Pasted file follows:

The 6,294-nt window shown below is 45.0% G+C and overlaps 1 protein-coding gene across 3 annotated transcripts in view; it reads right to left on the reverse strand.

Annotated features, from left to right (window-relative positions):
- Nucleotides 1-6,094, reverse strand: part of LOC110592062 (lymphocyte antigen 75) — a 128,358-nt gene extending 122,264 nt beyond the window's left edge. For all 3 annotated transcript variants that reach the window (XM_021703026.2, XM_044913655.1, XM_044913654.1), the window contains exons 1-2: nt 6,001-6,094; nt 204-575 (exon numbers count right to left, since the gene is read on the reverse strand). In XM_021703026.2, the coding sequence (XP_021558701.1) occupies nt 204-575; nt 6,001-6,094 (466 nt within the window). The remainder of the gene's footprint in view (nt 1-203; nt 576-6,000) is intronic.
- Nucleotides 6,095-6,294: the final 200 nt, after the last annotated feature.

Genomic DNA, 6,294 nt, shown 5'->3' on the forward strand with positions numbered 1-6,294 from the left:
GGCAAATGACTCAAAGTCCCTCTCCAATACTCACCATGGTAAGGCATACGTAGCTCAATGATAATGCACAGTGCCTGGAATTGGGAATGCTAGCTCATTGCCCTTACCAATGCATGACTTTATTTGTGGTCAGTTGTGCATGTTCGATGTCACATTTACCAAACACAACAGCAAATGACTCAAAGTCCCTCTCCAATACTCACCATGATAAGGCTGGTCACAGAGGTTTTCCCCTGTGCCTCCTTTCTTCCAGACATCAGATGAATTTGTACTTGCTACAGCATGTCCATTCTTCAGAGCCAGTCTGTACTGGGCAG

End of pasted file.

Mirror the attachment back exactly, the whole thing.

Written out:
The 6,294-nt window shown below is 45.0% G+C and overlaps 1 protein-coding gene across 3 annotated transcripts in view; it reads right to left on the reverse strand.

Annotated features, from left to right (window-relative positions):
- Nucleotides 1-6,094, reverse strand: part of LOC110592062 (lymphocyte antigen 75) — a 128,358-nt gene extending 122,264 nt beyond the window's left edge. For all 3 annotated transcript variants that reach the window (XM_021703026.2, XM_044913655.1, XM_044913654.1), the window contains exons 1-2: nt 6,001-6,094; nt 204-575 (exon numbers count right to left, since the gene is read on the reverse strand). In XM_021703026.2, the coding sequence (XP_021558701.1) occupies nt 204-575; nt 6,001-6,094 (466 nt within the window). The remainder of the gene's footprint in view (nt 1-203; nt 576-6,000) is intronic.
- Nucleotides 6,095-6,294: the final 200 nt, after the last annotated feature.

Genomic DNA, 6,294 nt, shown 5'->3' on the forward strand with positions numbered 1-6,294 from the left:
GGCAAATGACTCAAAGTCCCTCTCCAATACTCACCATGGTAAGGCATACGTAGCTCAATGATAATGCACAGTGCCTGGAATTGGGAATGCTAGCTCATTGCCCTTACCAATGCATGACTTTATTTGTGGTCAGTTGTGCATGTTCGATGTCACATTTACCAAACACAACAGCAAATGACTCAAAGTCCCTCTCCAATACTCACCATGATAAGGCTGGTCACAGAGGTTTTCCCCTGTGCCTCCTTTCTTCCAGACATCAGATGAATTTGTACTTGCTACAGCATGTCCATTCTTCAGAGCCAGTCTGTACTGGGCAG